This first one is full of experimentation and bravery.  The main dish is called yakisoba.  ‘Yaki’ I’ve found to mean things that are sauteed or grilled, and soba are Japanese buckwheat noodles.   I bought a kit that came with noodles and a sauce packet and had to add the veggies myself.  The noodles came out chewy, and I didn’t know if that was right, so I’m going to try it again at some point.  In the side container there’s a fruit salad of watermelon, green grapes and tiny banana stars.  On the other side is some pepper jack cheese and a daifuku.  Daifuku is a Japanese sweet cake that’s filled with red bean paste and is mostly made from sweet rice flour called mochi (which is also another name for the sweet).  It’s very chewy and the dough is almost elastic so the texture takes some getting used to.sd530067
This one isn’t all that pretty, but it demonstrates a great idea: frozen foods.  The three triangles are an idea I took from another bento blogger who does speedy bento tips in her blog.  One of ideas was mini shepherd’s pies, which is exactly what these are.  They were very tasty too.  On the right we have nectarine slices, carrot sticks, a Reese’s heart, and a sliced egg.  The egg was actually going to be an egg chick, but I botched it.  Whoops. 😛

This is the last one right now, I promise.  Here we have a sandwich roll with turkey, cheese, and spinach in a flour tortilla.  I’ve since gotten better at these, holding them together with toothpicks.  The thing in the corner is called a tea egg, and is made by hard boiling eggs, taking them out while they’re still warm, cracking the shell, and then simmering them in a mixture of black tea and spices.  I just used a couple bags of Chai, because it seemed to have most of the spices I needed.  The flavor is really subtle, and unusual to me because I normally like my eggs salty and this had a sweet taste.  To the right we have cheez-its, a fruit salad, and in the Hello Kitty container is mustard for the sandwich rolls.

That’s all I’ve got right now.  You’ll get at least one more on the weekend though, because I did a froggy breakfast bento earlier today.  I’m just trying not to overload the bento happiness meter all at once.

First Bento Post

This is my first bento that I ever made.  Simple, not very cute, but for a first result, I didn’t consider it too bad.  It’s in the Lunch To Go Fit and Fresh container.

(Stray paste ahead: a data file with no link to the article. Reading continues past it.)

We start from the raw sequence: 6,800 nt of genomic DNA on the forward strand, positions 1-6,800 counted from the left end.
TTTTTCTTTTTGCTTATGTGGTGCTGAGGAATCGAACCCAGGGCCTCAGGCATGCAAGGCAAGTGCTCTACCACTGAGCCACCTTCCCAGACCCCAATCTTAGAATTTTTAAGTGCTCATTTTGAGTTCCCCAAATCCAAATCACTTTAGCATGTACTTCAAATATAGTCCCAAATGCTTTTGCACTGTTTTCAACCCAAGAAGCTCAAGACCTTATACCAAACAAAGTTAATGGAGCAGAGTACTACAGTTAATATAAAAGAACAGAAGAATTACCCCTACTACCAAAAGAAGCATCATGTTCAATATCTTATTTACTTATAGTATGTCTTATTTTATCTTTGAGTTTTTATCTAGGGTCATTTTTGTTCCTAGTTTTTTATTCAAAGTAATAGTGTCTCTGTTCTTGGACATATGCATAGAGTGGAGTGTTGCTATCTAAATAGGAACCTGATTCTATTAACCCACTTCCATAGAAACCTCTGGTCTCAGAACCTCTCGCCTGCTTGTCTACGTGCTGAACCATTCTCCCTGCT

We have a bagel sandwich with turkey, colby jack, and fresh spinach, a berry mix of blackberries, raspberries, and kiwi stars, some crackers and a hard-boiled egg.

This is my most recent bento that used up my leftover Easter food.  I’m of Polish descent, so Easter breakfast is all sorts of fatty tasty foods like kielbasa and pierogi.  My boyfriend (who is also Polish) couldn’t find normal sized pierogi, but he found mini ones.  The moment he showed them to me, I said “Bento!”

I’m actually really proud of this bento.  I arranged it pretty for the camera and everything.  Here we have a very large salad with mixed greens, cucumber flower cutouts, egg, craisins, carrot stars, and sunflower seeds.  In the container is some Italian dressing.  On the side we have some spiral pasta with sauce and parmesan, cheese for the salad, chocolate, and orange slices.  The fluffy thing on top is called  “Cheddar Bay Biscuit”, and it’s supposed to be like the ones from Red Lobster.  My boyfriend made some, and I couldn’t resist packing one in my lunch box.

For my friends who don’t know what bento is, it is a boxed lunch, normally meant to be eaten at room temperature.  The term is Japanese, but the concept apparently has shown up in Korea, the Philippines and elsewhere.  Bento used to be filled with traditionally Japanese food, such as sushi or onigiri (rice balls), but even in Japan, today, about any kind of food, as long as it will keep well, will work.  Bento can be microwaved, or refrigerated, and there are even fancy thermal bento for those who like hot meals.  The other neat thing about bento is portion control.  Most bento boxes, especially the pretty ones are very small, like my little blue one above.  A lot of Americans accidentally think they are kid sized.  The key to packing bento is to not pack junk food, and to fill all the space as best you can.  If you want to know more about bento, I can provide some very informative links, or you can ask me.  While I’m not an expert, I have been reading up and developing a serious obsession.